IMG_2211Recently though, as renovations have started (and we’re just talking on the platform of line 12 here for the time being), all of that framework has been taken down and the old (albeit crusted with years of dust) glory revealed once again. And not just the old ‘Poissonniers’ tiling either, there are old advertising posters and official information notices that have remained hidden for all these years. There’s even a list of ghost metro stations that didn’t quite stand the test of time.

IMG_2213It’s at this time of year we all have a tendency to scratch back through the year’s calendar and reflect on the past, and it was an awesome vintage treat to see Paris revealing its bygone layers in a similar way. There were old holiday posters, flyers for concerts past, adverts for cars once modern, now classic, and official literature produced by RATP typists of yore, sadly all ripped and half-fallen, but still bathed in the vibrant colours and archaic print of the era.

IMG_2216It’s hard to know exactly when they were pasted for the eyes of commuters gone by, but the tiling certainly dates back from the 30s and the advertising has a distinctive 50s artistic flair. Some of the stations on the closed list met their end as early as 1939, and those that reopened didn’t feel commuter footsteps again until the late 60s.

IMG_2208I’m harbouring a wish that a bit of spit and polish will bring the old decor back to its original splendour, but it’s likely that given the presence of the antiquated station title signage, it’ll be a case of tear it down and start afresh. For the moment, I get to hop off the metro and into a glorious time warp, reminding me that this transport system that is so easy to take for granted has a colourful, event-filled past just like the rest of us. If you happen to be in the ‘hood in the next few weeks yourself, I hope you’ll take this rare trip down metro memory lane too.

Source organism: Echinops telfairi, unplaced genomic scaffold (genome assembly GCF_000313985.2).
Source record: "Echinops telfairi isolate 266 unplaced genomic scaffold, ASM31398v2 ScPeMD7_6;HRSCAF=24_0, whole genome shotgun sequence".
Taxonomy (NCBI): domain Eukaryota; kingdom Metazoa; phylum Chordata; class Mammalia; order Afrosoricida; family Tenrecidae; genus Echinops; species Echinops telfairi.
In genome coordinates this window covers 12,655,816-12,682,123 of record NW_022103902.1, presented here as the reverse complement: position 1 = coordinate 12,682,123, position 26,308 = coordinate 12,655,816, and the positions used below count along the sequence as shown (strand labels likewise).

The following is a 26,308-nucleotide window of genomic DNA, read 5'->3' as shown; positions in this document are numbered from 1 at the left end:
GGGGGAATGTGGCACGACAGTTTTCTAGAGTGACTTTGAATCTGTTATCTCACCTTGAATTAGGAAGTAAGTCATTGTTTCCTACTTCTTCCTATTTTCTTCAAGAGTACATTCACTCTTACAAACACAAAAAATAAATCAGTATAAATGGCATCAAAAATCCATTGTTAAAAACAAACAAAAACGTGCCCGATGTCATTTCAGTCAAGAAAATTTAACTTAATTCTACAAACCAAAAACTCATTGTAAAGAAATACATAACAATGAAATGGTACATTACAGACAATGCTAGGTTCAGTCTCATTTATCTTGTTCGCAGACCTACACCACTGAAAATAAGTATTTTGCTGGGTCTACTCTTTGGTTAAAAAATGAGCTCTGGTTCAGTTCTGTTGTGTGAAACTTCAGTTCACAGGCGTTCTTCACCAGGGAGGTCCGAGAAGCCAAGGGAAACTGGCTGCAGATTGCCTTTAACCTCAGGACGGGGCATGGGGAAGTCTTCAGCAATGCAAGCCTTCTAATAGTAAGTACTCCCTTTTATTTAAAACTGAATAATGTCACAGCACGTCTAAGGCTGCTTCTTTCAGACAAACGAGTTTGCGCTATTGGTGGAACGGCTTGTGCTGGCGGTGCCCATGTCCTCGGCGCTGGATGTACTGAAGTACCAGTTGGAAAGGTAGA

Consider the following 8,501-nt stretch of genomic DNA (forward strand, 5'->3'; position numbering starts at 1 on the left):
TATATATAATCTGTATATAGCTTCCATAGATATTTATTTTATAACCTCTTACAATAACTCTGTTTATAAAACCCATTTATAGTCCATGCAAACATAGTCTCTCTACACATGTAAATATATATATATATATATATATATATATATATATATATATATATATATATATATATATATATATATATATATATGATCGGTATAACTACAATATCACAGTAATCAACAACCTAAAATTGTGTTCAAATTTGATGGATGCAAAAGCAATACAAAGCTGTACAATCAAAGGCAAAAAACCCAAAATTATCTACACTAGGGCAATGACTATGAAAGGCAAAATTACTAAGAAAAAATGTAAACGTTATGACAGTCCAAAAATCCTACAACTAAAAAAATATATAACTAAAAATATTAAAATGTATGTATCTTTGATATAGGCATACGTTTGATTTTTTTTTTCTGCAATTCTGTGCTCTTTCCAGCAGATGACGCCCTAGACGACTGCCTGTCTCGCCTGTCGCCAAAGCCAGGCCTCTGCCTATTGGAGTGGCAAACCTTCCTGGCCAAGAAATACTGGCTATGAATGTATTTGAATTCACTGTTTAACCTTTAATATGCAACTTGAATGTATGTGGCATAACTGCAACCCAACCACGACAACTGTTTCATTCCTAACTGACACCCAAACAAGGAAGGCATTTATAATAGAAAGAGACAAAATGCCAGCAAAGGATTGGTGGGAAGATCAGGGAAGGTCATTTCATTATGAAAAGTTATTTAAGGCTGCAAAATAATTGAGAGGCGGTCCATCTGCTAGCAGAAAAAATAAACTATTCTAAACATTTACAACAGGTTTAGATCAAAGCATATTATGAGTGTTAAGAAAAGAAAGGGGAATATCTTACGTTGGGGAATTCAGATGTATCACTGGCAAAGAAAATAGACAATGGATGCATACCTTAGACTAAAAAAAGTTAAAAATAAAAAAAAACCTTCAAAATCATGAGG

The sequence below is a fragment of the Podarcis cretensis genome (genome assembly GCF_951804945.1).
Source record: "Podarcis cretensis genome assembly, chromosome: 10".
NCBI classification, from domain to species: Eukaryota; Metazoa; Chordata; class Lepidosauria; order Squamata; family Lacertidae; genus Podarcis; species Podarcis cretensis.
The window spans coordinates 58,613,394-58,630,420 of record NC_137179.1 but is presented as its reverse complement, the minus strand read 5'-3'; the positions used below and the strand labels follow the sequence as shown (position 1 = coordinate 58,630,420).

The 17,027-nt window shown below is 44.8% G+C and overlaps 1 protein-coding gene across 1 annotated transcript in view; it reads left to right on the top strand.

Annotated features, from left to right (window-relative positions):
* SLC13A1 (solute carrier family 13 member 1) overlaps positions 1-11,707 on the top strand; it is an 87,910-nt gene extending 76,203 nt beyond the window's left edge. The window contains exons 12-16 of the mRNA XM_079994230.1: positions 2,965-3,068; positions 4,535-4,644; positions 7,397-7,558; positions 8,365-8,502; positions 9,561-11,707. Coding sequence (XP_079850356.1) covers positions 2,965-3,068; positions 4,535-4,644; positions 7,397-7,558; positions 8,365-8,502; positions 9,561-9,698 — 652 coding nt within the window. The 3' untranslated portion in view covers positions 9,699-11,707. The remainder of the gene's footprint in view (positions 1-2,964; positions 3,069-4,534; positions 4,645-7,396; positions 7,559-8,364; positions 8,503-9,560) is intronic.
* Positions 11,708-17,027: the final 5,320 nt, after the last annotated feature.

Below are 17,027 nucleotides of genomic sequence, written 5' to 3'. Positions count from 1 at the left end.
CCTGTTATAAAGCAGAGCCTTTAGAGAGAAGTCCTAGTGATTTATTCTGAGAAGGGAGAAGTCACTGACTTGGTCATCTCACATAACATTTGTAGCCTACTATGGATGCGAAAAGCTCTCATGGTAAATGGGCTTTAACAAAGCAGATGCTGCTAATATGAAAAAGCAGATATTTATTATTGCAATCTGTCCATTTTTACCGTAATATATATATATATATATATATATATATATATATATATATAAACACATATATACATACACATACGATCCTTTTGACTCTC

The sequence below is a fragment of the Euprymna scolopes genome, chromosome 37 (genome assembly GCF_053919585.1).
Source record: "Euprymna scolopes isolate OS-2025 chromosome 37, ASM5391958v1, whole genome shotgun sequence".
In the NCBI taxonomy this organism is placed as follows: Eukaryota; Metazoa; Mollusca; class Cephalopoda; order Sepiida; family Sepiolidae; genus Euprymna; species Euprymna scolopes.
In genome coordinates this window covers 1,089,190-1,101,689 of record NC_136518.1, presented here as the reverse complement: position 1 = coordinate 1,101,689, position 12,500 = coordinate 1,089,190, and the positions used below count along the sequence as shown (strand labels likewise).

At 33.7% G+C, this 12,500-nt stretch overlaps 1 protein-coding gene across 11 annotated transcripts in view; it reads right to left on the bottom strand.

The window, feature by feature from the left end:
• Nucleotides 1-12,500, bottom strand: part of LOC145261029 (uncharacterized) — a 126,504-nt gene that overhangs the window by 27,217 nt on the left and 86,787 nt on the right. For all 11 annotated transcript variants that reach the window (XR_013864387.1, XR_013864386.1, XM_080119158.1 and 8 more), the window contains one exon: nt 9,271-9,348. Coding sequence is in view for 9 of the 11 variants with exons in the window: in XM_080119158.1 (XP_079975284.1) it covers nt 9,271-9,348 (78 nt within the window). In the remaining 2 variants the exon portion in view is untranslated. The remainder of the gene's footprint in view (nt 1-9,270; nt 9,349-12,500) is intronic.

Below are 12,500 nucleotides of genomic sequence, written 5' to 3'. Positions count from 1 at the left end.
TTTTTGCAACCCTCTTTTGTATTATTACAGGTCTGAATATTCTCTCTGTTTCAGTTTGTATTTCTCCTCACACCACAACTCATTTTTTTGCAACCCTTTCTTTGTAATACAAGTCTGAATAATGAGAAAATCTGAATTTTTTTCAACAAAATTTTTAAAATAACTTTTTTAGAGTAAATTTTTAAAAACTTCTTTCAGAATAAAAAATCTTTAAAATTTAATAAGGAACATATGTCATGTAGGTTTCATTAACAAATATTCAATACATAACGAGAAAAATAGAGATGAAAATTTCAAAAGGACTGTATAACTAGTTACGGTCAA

The great fountain of use

Kim wallace 5aLiving in Paris is thirsty work, pure and simple. Climbing all those stairs, dodging all that dog poo, sitting on a terrace icily commenting on the passers-by… A couple of espressos just doesn’t equal adequate hydration for all of that energy expenditure.

I like putting on my adventure shoes and meandering around the city (we all know that by now), and to do that and stay properly watered, I could really do with one of those fire service water trucks to follow me around to make absolutely sure my levels stay where they should be. But trucks + stairs = sheer calamity, and I’m sure I’m not alone here, pompiers + Kim = utter distraction. Hardly a master plan.Kim wallace 3

Plan B would see me dashing into the nearest supermarket and arming myself with the Parisian accessory du jour, a bottle of mineral water, which I would sip stylishly as I went on my merry way. But I’d probably need a few of those puppies given my penchant for long, feet-exhausting strolls, and although I’m part donkey, always carrying something heavy with me, when taking in the sights, I favour lighter travel. Plus ‘save the planet’ and all that, naturally.

Thankfully, Paris provides in stunningly beautiful fashion the perfect solution, requiring a bit of delicious digging – the Wallace fountain. If you’ve clocked up any kilometres in the city at all, it’s likely that you’ve already come across these delightful H20 stations, though I know plenty of Parisian longtimers who are still none-the-wiser as to their existence. Given that we have taps in every home and all, they might seem a little superfluous, albeit very lovely to behold. But let’s backtrack a bit as there’s a pretty neat story behind their construction. If you’re sitting comfortably, I’ll begin.